A lot happened while we were traveling in June, and I think it is going to take us four roundups to catch up. Today we begin with stories related to Israel.
Archaeologists have discovered a Crusader-era tunnel in Tiberias that apparently led from the fortress to the harbor.
Students excavating in Modiin discovered a collection of women’s jewelry from the Crusader period.
Excavations at the site of Huqoq in Galilee have discovered agricultural installations in use in either the Middle Bronze Age or the Roman-Byzantine period.
Andrew Kvasnica, and Week 4 by Gary Byers.
Scholars at Tel Aviv University have used multispectral imaging to reveal text on ancient “blank” potsherds from the First Temple period.
Emek Shaveh has petitioned Israel’s high court to halt excavations in the Western Wall tunnels.
An alert hiker reported suspicious activity which led to the capture of two antiquities thieves near the site of Sepphoris.
The new National Campus for the Archaeology of Israel remains unopened due to a lack of donations. This article in Apollo magazine reviews the controversy over moving archaeological material from east to west Jerusalem.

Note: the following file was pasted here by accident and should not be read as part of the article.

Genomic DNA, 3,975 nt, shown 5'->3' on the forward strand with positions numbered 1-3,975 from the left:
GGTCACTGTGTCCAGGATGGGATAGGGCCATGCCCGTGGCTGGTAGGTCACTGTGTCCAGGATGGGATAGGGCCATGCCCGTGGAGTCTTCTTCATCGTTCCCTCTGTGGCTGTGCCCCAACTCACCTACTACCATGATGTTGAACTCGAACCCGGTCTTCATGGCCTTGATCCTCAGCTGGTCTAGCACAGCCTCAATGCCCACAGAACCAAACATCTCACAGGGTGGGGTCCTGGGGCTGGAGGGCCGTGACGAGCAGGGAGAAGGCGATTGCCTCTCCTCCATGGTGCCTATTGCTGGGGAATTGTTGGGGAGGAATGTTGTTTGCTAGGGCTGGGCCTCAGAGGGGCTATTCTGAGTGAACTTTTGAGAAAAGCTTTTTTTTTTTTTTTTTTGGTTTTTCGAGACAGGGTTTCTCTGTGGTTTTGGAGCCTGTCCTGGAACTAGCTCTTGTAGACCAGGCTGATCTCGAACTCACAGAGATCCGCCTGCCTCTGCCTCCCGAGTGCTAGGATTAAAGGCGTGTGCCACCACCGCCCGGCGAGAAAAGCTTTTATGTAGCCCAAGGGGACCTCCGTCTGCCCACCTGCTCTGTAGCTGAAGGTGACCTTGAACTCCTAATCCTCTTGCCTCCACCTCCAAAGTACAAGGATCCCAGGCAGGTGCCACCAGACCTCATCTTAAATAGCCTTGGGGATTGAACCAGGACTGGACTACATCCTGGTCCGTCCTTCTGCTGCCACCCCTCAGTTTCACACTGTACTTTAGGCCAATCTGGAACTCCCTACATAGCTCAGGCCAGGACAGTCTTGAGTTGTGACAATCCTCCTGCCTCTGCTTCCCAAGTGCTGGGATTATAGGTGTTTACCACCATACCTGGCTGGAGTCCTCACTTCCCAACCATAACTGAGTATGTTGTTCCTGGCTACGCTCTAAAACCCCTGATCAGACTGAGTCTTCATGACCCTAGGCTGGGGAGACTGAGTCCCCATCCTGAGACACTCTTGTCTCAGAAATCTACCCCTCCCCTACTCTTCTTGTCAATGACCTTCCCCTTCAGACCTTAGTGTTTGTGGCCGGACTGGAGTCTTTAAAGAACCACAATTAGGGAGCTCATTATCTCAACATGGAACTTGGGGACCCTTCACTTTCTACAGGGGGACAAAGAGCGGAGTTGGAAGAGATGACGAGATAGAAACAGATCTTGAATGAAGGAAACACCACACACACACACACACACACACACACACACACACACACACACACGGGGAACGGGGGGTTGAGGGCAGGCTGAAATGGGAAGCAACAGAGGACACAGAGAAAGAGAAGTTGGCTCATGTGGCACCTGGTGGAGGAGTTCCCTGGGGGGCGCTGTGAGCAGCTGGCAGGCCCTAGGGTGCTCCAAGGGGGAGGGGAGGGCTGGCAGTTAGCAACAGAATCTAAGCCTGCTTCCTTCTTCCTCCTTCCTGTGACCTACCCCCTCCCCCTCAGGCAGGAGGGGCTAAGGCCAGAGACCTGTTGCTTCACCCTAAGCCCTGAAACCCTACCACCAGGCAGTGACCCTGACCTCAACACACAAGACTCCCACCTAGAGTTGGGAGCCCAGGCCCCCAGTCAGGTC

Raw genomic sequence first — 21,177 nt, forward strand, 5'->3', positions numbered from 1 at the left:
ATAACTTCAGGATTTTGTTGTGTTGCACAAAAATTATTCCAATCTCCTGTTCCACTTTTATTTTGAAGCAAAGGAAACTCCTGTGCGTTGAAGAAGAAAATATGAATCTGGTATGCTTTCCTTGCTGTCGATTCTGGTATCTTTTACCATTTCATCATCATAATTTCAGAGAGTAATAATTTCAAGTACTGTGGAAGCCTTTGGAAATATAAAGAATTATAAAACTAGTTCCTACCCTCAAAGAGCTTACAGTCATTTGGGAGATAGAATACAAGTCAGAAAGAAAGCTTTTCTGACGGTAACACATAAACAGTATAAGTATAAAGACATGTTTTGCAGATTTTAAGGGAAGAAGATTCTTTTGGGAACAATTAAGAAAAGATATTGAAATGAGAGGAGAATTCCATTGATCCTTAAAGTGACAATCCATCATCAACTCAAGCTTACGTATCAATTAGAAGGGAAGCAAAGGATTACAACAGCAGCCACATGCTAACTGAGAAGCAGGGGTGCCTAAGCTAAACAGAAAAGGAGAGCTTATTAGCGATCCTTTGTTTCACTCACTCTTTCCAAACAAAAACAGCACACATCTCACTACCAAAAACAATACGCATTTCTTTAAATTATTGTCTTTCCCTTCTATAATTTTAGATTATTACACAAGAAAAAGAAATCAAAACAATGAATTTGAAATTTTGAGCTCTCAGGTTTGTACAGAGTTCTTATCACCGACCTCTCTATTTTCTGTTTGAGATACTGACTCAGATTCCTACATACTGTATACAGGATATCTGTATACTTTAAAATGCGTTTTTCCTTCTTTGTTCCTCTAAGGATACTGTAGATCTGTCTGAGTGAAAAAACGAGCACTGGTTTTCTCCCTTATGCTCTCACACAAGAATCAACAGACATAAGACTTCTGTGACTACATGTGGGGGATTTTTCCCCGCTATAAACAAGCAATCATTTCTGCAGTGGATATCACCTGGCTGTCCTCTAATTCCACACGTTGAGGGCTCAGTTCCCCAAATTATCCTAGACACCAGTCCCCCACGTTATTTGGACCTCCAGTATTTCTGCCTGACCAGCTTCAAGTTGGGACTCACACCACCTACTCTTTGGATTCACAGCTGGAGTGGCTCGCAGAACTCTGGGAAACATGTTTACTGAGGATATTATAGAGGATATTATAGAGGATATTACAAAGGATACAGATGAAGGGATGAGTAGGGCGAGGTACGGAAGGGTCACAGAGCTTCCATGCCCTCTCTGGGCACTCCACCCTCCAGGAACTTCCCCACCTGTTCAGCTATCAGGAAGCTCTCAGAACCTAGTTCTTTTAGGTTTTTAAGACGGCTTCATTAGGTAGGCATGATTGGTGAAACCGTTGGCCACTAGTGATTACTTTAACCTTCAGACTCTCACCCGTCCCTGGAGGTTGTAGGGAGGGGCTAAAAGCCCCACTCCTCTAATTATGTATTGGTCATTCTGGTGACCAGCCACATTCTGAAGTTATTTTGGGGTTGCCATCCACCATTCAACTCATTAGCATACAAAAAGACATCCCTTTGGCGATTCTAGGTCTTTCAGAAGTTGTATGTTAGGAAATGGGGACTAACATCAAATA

Haaretz reports on a new exhibit at the Israel Museum, “Faces of Power: Coins from the Victor Adda Collection.” These 75 gold coins depict Roman emperors and their wives and have never been publicly displayed before.
A nighttime audiovisual show at the City of David begins later this month.
The Israeli government has temporarily restricted civilians from visiting the Golan viewpoints overlooking Qunetra.
Appian Media has released a free (and downloadable), 10-minute video on Magdala.
Wayne Stiles notes the irony that “the Church of the Holy Sepulchre demonstrates the need for the place it hallows.”
This weekend, fans are reenacting the Battle of the Horns of Hattin in which the Muslims defeated the Crusaders in 1187.
HT: Joseph Lauer, Charles Savelle, Agade